You will need to prove that you do not run an unlicensed money lending business. Unlicensed money lending is prohibited under the Moneylenders Act (Cap 188), and section 3 of the Act states that “any person…who lends a sum of money in consideration of a larger sum being repaid, shall be presumed, until the contrary in proven, to be a moneylender.”

It is also vital that both of you, the lender and borrower, agree on the amount of interest to be paid. This should be included in the IOU to make it clear that the borrower was aware of the amount of interest to be paid. A template for such a declaration could be: “I agree to an interest rate of X% or the maximum allowed by law…”

As the Moneylenders Act and Moneylenders Rules 2009 only state the maximum chargeable interest for licensed moneylenders, such restrictions would not apply to you. As such, the amount of interest will be up to you and your borrower’s discretion.

How Long Can I Use An IOU as evidence of a debt in Singapore?

An IOU can only be used within six years of a cause of action, or a reason for you to bring your case. Essentially:

  • If there is a repayment date set and the debt goes unpaid past that date, you will have to file a claim within six years of the stated date
  • If there is no repayment date set, the six-year time limit will start from when there is a cause of action

In the second case, there can be ambiguity as to what can be considered a cause of action. Do consult a lawyer to determine when the six-year time limit begins if you are in doubt.

How We Can Help

There is always trust involved in loaning money, service or products to others, and it can be hard when that trust is broken. When claiming your money back, time is of the essence, and having a lawyer stand by you can ensure you stand a fair chance of being rightfully repaid.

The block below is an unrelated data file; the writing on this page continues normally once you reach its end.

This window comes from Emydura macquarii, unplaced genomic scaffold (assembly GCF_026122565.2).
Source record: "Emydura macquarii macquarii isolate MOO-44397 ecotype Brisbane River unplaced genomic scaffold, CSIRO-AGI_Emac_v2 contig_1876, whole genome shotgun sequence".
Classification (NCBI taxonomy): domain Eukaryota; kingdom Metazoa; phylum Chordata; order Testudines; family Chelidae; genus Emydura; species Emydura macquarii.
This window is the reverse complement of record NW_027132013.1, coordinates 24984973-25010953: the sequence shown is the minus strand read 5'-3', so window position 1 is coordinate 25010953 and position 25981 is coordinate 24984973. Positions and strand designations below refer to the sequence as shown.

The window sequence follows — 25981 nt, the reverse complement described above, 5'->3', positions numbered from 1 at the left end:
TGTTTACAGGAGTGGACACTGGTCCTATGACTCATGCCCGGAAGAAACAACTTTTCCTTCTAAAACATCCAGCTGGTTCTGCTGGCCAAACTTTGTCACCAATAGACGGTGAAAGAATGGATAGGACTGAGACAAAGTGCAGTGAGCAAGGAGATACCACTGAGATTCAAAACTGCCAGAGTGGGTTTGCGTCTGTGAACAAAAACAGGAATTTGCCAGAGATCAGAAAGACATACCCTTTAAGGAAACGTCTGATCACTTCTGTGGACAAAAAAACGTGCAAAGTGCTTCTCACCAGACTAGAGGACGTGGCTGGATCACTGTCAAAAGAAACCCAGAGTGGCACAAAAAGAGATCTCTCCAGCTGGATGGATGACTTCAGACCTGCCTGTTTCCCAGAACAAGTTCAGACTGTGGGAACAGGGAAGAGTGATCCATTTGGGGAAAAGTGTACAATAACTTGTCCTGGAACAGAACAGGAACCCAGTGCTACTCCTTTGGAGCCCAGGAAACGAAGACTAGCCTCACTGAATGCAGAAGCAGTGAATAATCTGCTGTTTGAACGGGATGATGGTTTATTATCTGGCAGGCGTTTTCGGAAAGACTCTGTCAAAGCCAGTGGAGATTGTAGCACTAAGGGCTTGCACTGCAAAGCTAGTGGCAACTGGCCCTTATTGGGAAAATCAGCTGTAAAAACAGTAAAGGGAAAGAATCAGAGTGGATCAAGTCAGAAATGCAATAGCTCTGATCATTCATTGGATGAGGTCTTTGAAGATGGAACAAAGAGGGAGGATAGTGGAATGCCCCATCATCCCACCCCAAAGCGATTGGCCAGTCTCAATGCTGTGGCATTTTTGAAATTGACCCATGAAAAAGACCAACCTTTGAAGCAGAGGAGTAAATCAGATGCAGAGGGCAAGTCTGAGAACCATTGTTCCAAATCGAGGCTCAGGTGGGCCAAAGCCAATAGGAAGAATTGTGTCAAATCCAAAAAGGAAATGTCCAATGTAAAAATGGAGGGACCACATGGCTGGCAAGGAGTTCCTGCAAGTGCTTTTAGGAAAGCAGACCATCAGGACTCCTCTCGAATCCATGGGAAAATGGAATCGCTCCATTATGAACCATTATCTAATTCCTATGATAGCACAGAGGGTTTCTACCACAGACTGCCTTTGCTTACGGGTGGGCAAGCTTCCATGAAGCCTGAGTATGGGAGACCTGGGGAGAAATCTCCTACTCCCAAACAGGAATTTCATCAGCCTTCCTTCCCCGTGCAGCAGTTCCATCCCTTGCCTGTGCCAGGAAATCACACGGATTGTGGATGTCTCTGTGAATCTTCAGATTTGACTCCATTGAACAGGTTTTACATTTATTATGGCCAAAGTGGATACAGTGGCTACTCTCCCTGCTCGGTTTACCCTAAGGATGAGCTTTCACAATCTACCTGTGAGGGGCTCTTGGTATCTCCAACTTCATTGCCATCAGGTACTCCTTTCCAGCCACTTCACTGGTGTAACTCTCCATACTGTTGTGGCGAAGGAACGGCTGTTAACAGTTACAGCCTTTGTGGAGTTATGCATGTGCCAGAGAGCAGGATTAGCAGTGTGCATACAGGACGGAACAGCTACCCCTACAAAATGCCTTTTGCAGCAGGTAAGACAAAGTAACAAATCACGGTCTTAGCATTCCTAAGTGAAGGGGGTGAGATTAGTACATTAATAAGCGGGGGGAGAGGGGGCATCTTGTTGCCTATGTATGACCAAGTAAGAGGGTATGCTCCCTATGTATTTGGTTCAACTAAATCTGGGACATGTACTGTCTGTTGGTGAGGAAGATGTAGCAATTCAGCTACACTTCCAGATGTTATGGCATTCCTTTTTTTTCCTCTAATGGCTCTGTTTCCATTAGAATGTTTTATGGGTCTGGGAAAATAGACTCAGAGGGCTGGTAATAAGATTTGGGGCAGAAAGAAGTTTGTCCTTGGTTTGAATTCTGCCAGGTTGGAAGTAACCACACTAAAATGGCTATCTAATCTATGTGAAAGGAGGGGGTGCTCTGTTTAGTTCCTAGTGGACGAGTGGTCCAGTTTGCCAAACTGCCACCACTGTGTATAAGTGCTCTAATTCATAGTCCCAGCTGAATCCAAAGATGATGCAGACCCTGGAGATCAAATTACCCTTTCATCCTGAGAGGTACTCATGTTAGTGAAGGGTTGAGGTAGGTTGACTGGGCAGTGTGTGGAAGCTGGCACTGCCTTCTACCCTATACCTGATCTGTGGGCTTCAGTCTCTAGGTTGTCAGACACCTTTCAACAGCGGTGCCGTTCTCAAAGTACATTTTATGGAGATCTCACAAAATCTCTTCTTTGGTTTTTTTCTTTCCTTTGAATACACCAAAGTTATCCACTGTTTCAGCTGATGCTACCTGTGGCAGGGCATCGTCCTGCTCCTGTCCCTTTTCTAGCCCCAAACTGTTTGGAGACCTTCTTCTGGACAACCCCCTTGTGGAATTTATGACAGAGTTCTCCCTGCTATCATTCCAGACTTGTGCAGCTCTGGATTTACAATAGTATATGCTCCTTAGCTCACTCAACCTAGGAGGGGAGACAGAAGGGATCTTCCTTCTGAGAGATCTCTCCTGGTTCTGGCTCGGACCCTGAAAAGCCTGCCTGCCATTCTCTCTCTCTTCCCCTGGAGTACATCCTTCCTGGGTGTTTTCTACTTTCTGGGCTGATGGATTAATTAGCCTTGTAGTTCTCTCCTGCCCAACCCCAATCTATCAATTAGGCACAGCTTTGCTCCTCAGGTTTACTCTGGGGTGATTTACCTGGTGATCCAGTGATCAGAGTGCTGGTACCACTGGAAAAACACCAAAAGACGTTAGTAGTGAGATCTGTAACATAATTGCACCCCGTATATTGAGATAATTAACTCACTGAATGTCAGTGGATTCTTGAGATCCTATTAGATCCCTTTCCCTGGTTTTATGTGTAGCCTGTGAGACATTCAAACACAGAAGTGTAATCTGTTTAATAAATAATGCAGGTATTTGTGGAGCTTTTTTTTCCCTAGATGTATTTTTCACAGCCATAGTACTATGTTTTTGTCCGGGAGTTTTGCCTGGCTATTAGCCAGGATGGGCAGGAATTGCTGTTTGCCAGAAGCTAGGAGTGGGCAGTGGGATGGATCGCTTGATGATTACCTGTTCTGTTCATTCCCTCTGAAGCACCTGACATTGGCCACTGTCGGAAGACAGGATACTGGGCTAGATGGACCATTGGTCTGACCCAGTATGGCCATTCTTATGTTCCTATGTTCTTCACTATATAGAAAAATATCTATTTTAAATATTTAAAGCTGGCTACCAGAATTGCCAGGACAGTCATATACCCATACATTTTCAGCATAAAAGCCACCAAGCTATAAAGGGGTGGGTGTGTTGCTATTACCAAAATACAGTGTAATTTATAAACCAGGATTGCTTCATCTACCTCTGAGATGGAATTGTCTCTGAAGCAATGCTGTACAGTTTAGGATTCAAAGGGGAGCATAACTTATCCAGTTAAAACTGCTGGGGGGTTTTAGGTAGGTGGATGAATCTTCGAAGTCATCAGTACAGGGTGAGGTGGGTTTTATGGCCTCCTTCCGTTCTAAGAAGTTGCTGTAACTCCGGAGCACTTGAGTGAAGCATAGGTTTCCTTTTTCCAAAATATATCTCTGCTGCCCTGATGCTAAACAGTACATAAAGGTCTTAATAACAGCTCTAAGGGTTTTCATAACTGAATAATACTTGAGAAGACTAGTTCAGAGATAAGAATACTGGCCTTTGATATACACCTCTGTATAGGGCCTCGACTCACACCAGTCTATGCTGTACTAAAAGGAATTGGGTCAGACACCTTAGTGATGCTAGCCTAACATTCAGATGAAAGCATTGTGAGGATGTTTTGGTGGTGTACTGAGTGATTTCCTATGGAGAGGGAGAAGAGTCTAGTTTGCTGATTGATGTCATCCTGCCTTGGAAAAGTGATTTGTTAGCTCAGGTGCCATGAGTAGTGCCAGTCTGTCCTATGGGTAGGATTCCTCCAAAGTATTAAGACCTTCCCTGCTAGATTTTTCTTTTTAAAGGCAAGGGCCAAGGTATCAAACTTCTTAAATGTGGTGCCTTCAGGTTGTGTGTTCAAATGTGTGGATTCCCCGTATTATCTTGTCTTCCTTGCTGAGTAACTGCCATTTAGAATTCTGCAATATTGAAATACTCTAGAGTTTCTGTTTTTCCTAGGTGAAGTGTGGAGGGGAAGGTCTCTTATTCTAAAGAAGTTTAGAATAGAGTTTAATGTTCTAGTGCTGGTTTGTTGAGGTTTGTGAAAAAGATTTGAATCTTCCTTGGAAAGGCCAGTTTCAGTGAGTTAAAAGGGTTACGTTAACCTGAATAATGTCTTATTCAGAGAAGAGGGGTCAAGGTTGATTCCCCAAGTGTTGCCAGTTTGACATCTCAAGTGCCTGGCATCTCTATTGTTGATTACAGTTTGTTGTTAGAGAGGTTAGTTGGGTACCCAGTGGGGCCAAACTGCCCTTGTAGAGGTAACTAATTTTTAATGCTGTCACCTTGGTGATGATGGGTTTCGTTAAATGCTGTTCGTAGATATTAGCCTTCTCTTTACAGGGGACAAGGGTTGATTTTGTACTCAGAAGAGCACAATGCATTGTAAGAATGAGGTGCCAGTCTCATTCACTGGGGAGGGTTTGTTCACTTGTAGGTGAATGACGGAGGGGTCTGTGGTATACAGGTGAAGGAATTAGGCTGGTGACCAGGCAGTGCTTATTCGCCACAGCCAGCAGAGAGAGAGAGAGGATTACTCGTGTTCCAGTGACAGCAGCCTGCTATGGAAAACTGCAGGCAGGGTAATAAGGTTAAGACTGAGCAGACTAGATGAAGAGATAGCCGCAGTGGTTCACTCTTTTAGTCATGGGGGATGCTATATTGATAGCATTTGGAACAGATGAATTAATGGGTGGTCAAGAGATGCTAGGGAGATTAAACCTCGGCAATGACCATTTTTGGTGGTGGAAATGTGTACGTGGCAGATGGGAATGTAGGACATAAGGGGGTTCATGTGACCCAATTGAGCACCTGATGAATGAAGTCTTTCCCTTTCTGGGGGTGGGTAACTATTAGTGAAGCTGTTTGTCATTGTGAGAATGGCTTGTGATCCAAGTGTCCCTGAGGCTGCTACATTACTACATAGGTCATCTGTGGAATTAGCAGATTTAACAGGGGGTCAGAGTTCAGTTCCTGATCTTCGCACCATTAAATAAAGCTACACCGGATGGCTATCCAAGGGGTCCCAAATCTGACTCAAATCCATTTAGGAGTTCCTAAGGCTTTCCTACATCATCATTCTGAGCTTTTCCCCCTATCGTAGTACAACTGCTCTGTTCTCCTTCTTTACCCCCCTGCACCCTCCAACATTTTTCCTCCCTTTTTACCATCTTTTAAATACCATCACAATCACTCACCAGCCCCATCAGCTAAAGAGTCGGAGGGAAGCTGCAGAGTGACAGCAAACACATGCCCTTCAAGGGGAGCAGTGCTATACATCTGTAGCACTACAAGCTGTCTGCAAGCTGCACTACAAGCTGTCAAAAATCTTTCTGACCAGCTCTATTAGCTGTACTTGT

That is where we come in. Our experienced and talented team of debt recovery lawyers at I.R.B. Law LLP will always give honest advice in guiding you through your legal proceedings. Contact us at [email protected] or call us at 6589 8913 to set up an appointment should you require our services.

The information contained in this article is provided for general information only and may not reflect current status about applicable law, cases, settlements or judgments. Nothing contained on this website or article is intended to constitute legal advice, nor should it be construed as I.R.B Law LLP agreeing to provide legal services to you. You acknowledge and agree that your use of this website shall not create a lawyer-client relationship with I.R.B Law LLP.

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One thought on “Debt Recovery in Singapore: IOU, You Owe Me but when are you getting paid back?

  1. Chua Eng Hwa 7 months ago

    A year ago in May 2016, I went to a money remittance company, to send money to our relative living overseas. After sending a total amount arount 200k, company did not remit the last 20K. The owner of the shop promised to remit 20K later and agreed to pay 5% per month until the 20k owe to us settled.

    Up to now, the shop owner have been breaking his promises. And the 20k is still outstanding. In October 2017, and agreement was reach and an agreement has been signed with added interest , a total agreed amount of $42,500 to be paid from Jan 2018 to Dec 2018. Now the shop owner is not picking up our phone.
    In this case, how can we recover our money $42,500. Can we have some advise from you?